Africa News blog
African business, politics and lifestyle
By Aaron Maasho
Ethiopia and Eritrea are still at each others’ throats. The two neighbours fought hammer and tongs in sun-baked trenches during a two-year war over a decade ago, before a peace deal ended their World War I-style conflict in 2000. Furious veRed Sea, UNrbal battles, however, have continued to this day.
Yet, amid the blistering rhetoric and scares over a return to war, analysts say the feuding rivals are reluctant to lock horns once again. Neighbouring South Sudan and some Ethiopian politicians are working on plans to bring both sides to the negotiating table.
Asmara has been named, shamed and then slapped with two sets of U.N. sanctions over charges that it was aiding and abetting al Qaeda-linked rebels in lawless Somalia in its proxy war with Ethiopia. However, a panel tasked with monitoring violations of an arms embargo on Somalia said it had no proof of Eritrean support to the Islamist militants in the last year.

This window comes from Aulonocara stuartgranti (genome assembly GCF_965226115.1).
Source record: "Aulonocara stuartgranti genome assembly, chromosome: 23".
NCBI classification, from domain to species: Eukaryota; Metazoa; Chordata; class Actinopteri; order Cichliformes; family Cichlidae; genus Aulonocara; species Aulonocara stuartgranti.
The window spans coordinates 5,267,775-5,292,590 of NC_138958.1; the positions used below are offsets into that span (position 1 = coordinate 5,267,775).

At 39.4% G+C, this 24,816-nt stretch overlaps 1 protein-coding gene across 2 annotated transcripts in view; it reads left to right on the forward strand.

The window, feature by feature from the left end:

Nevertheless, Eritrea’s foreign ministry wasted little time in pointing a finger of accusation at its perennial rival. “The events over the past year have clearly shown that it is in fact Ethiopia that is actively engaged in destabilising Eritrea in addition to its continued occupation of sovereign Eritrean territory in violation of the U.N. Charter,” the ministry said in a statement last month.
Israel this week started deporting a planeload of migrants to South Sudan early on Monday, the first of a series of weekly repatriation flights intended as a stepping stone to dealing with much greater influxes of migrants from Sudan, Eritrea and Ivory Coast.